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Huntington’s Disease Mobility and Falls Study


  • Dr. Monica Busse
  • Professor Ann Rosser (School of Medicine (Neurology), Cardiff University and Brain Repair Group, School of Biosciences, Cardiff University)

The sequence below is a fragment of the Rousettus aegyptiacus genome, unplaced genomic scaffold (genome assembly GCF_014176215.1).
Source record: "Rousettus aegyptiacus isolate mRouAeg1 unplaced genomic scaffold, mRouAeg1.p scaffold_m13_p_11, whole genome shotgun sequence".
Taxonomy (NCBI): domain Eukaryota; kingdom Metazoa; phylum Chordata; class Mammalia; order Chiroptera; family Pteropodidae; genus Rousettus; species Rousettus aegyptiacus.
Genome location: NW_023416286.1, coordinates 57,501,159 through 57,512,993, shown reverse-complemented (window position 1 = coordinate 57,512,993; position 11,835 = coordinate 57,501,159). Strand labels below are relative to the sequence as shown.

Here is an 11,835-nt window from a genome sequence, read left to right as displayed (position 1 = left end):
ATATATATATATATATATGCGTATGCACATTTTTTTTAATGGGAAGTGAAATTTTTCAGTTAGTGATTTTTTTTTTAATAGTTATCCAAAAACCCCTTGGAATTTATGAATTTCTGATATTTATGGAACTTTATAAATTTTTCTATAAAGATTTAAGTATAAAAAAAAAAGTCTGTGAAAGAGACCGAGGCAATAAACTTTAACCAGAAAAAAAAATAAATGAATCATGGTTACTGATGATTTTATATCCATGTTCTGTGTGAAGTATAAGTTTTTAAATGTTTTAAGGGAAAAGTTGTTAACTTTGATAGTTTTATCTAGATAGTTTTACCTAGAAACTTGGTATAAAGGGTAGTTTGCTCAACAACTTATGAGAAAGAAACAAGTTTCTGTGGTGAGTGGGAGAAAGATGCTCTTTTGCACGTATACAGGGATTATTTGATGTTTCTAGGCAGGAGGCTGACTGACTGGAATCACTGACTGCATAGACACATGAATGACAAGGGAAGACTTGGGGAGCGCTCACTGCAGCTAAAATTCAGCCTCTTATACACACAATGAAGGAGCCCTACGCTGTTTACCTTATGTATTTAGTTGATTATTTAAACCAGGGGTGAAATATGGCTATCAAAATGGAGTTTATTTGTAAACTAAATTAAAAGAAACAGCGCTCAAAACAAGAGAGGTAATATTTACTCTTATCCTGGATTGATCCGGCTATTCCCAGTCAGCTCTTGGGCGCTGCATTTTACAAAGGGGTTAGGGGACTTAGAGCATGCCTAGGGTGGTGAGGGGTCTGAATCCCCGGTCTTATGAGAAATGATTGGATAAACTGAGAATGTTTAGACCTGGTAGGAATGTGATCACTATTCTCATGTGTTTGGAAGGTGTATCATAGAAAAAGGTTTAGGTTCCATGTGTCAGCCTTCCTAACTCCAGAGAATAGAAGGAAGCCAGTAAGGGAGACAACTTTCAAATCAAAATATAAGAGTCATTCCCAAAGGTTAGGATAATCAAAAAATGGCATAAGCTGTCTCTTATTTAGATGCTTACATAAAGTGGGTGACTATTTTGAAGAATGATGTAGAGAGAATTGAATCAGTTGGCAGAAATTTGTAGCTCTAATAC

The aim of this study was to estimate the frequency of falls in people with Huntington’s disease (HD) and make a preliminary assessment of appropriate outcome measures for assessing the risk of falling. Twenty-four people with HD were evaluated. Balance was assessed using the Berg Balance Scale (BBS) and Timed “Up & Go” (TUG) test. Walking speed over 10 metres was recorded. Long term monitoring of walking activity was undertaken. Unified Huntington’s disease Rating Scale (UHDRS) motor, Functional Assessment Scale (FAS), Independence Scale (IS) and Total Functional Capacity (TFC) scores were obtained as well as data about falls and stumbles. Differences between “recurrent fallers” (≥2 falls / year) and “non-fallers” (≤1 falls / year) for the range of outcome measures were investigated and probabilities for falling calculated. Mean (SD) age (years) of people with HD (n=24) tested was 56.6 (11.7) and BMI (kg/m2) 24.7 (5.5). Median (range) UHDRS motor scores were 48 (28-80). Ten (41.6%) patients reported ≤ 1fall and 14 (58.3%) ≥ 2 falls in the previous 12 months. Recurrent fallers walked less (p<0.01) and slower (p<0.05) than non-fallers. Their balance (BBS) (p<0.01) was worse and TUG scores were higher (p<0.01). People with HD had increased risk of falls if TUG scores were ≥14 sec. or BBS scores ≤ 40. A high proportion of HD patients have recurrent falls and the BBS and TUG appear to be useful in falls risk assessment.